Texas lawmakers have approved a bill that allows doctors to recommend medical marijuana as an alternative to prescriptions of opioids to patients who suffer from chronic pain.
This bill was proposed by Rep. Stephanie Klick and will replace the existing one percent THC cap with a volumetric dose of 10 milligrams.
Texas currently allows medical cannabis with low-THC for patients with epilepsy, cancer, spasticity, multiple sclerosis, a seizure disorder, amyotrophic lateral sclerosis, autism, post-traumatic stress disorder, and an incurable neurodegenerative disease. Although advocates would like the state to enact more holistic medical cannabis legislation or end prohibition altogether.
A separate House committee had previously unanimously approved a bill that would decriminalize cannabis possession while providing a pathway for records expungement. The Texas Republican Party had adopted a platform endorsing the decriminalization of marijuana possession in 2018, but later rescinded it. Governor Greg Abbott has also expressed that people should not be incarcerated over low-level marijuana possession. However, he mistakenly suggested last year that the policy had already been adopted statewide.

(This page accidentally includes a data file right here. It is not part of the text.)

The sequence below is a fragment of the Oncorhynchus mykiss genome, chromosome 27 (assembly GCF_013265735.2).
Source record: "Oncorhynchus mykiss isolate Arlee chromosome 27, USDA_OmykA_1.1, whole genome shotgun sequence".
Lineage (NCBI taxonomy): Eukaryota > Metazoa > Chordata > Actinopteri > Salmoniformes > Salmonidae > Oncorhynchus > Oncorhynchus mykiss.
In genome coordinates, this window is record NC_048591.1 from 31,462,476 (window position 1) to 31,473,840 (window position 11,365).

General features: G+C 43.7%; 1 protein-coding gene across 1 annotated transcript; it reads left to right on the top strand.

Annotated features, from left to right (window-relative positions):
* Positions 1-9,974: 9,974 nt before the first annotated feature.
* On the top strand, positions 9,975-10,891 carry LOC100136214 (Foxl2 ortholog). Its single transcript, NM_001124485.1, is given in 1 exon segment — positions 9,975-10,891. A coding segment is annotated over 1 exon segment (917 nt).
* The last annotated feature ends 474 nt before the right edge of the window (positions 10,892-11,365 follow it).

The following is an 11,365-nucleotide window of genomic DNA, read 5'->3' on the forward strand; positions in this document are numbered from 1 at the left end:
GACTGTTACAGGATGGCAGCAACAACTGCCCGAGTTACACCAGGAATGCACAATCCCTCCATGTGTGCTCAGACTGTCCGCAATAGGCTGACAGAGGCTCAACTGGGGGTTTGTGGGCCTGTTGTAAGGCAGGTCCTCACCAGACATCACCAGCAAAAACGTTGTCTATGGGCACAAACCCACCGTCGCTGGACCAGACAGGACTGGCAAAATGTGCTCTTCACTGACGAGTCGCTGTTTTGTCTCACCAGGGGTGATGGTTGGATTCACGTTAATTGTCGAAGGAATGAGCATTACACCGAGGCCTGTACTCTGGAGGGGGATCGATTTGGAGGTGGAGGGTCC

The bill now heads to the Calendars Committee to be scheduled for floor action. Texas lawmakers have been unable to pass additional expansive cannabis bills in recent sessions. Nonetheless, major cities like Austin have already enacted decriminalization locally, and voters passed the reform in five other Texas cities last November.
Furthermore, lawmakers in Texas have filed three bills aimed at expanding research on the therapeutic benefits of psychedelics.